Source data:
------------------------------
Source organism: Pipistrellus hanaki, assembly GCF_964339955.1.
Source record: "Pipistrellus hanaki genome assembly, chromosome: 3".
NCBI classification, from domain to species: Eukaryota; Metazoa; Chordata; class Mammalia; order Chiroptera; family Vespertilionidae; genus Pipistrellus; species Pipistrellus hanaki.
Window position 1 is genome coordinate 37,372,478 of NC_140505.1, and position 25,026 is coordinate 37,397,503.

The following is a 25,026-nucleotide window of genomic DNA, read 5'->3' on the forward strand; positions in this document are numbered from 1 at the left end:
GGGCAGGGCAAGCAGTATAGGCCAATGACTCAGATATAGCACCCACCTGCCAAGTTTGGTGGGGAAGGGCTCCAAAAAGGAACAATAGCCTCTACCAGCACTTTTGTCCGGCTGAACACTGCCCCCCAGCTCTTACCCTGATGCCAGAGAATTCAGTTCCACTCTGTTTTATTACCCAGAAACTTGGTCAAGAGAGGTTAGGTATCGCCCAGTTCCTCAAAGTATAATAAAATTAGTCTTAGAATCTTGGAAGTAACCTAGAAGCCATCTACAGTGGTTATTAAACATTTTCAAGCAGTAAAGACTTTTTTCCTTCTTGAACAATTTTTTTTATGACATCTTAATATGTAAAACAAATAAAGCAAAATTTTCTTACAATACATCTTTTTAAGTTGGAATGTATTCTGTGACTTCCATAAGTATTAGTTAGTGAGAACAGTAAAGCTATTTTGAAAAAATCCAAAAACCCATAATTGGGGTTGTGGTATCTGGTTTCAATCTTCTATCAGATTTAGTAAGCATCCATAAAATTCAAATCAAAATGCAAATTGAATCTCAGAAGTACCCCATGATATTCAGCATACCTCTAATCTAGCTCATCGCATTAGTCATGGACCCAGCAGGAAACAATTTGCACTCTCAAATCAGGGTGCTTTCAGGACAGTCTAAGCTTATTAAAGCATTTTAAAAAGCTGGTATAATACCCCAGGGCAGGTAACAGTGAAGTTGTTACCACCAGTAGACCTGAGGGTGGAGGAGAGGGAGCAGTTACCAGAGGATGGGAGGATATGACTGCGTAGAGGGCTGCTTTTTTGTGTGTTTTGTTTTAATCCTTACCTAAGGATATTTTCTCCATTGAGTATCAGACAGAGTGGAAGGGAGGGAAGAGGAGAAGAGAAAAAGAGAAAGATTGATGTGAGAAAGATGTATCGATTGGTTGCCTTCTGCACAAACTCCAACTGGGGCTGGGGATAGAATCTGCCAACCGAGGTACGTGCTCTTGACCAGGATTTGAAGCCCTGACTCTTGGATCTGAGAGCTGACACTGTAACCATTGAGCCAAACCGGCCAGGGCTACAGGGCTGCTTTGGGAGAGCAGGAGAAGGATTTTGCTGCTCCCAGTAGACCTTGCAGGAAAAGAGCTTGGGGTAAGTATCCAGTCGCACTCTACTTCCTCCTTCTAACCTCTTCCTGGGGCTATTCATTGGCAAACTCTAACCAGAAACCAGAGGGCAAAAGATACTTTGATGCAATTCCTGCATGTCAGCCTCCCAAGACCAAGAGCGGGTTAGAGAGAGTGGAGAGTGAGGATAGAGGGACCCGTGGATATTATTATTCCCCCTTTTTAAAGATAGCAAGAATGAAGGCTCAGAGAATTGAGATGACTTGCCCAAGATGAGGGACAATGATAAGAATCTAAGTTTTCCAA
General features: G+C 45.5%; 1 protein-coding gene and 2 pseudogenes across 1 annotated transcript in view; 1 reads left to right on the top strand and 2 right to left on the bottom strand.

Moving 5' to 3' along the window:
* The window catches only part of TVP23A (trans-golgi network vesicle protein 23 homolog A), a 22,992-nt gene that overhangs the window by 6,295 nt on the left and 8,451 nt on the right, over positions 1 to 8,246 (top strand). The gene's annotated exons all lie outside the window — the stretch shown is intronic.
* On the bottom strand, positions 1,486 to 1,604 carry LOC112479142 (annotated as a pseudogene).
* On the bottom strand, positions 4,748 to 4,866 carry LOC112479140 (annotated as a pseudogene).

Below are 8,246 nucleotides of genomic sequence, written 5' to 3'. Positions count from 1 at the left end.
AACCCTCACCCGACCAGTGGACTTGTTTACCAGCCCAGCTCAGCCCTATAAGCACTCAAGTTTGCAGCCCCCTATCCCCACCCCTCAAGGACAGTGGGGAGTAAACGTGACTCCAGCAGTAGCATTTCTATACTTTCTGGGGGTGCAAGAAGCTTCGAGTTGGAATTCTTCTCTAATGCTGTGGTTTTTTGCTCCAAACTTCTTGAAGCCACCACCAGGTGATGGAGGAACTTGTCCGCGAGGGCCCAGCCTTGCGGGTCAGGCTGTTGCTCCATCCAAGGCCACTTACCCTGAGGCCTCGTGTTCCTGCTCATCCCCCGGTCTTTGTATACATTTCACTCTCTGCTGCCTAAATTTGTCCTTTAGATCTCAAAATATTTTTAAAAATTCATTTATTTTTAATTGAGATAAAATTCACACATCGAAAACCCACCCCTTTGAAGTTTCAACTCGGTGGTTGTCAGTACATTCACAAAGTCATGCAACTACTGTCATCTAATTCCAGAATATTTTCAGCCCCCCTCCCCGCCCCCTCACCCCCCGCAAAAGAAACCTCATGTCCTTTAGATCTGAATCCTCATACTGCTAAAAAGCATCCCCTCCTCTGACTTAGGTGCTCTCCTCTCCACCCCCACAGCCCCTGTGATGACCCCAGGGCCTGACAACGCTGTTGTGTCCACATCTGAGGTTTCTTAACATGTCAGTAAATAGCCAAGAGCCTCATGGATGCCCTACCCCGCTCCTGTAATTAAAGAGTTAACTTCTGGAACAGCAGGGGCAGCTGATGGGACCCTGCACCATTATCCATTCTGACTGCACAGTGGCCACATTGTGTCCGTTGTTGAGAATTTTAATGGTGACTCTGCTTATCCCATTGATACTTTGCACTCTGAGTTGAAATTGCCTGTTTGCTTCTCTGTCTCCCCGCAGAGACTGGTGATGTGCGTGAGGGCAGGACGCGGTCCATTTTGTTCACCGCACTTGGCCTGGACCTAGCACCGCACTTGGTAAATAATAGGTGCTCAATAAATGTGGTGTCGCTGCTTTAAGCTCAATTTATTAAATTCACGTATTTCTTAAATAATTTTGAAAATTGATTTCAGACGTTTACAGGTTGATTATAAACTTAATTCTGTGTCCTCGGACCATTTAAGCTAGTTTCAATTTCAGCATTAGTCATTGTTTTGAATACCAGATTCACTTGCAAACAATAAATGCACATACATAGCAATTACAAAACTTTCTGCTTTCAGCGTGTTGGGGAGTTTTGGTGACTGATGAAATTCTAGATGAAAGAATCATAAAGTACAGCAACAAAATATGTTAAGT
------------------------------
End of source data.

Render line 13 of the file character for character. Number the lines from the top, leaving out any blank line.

AACCCTCACCCGACCAGTGGACTTGTTTACCAGCCCAGCTCAGCCCTATAAGCACTCAAGTTTGCAGCCCCCTATCCCCACCCCTCAAGGACAGTGGGGAGTAAACGTGACTCCAGCAGTAGCATTTCTATACTTTCTGGGGGTGCAAGAAGCTTCGAGTTGGAATTCTTCTCTAATGCTGTGGTTTTTTGCTCCAAACTTCTTGAAGCCACCACCAGGTGATGGAGGAACTTGTCCGCGAGGGCCCAGCCTTGCGGGTCAGGCTGTTGCTCCATCCAAGGCCACTTACCCTGAGGCCTCGTGTTCCTGCTCATCCCCCGGTCTTTGTATACATTTCACTCTCTGCTGCCTAAATTTGTCCTTTAGATCTCAAAATATTTTTAAAAATTCATTTATTTTTAATTGAGATAAAATTCACACATCGAAAACCCACCCCTTTGAAGTTTCAACTCGGTGGTTGTCAGTACATTCACAAAGTCATGCAACTACTGTCATCTAATTCCAGAATATTTTCAGCCCCCCTCCCCGCCCCCTCACCCCCCGCAAAAGAAACCTCATGTCCTTTAGATCTGAATCCTCATACTGCTAAAAAGCATCCCCTCCTCTGACTTAGGTGCTCTCCTCTCCACCCCCACAGCCCCTGTGATGACCCCAGGGCCTGACAACGCTGTTGTGTCCACATCTGAGGTTTCTTAACATGTCAGTAAATAGCCAAGAGCCTCATGGATGCCCTACCCCGCTCCTGTAATTAAAGAGTTAACTTCTGGAACAGCAGGGGCAGCTGATGGGACCCTGCACCATTATCCATTCTGACTGCACAGTGGCCACATTGTGTCCGTTGTTGAGAATTTTAATGGTGACTCTGCTTATCCCATTGATACTTTGCACTCTGAGTTGAAATTGCCTGTTTGCTTCTCTGTCTCCCCGCAGAGACTGGTGATGTGCGTGAGGGCAGGACGCGGTCCATTTTGTTCACCGCACTTGGCCTGGACCTAGCACCGCACTTGGTAAATAATAGGTGCTCAATAAATGTGGTGTCGCTGCTTTAAGCTCAATTTATTAAATTCACGTATTTCTTAAATAATTTTGAAAATTGATTTCAGACGTTTACAGGTTGATTATAAACTTAATTCTGTGTCCTCGGACCATTTAAGCTAGTTTCAATTTCAGCATTAGTCATTGTTTTGAATACCAGATTCACTTGCAAACAATAAATGCACATACATAGCAATTACAAAACTTTCTGCTTTCAGCGTGTTGGGGAGTTTTGGTGACTGATGAAATTCTAGATGAAAGAATCATAAAGTACAGCAACAAAATATGTTAAGT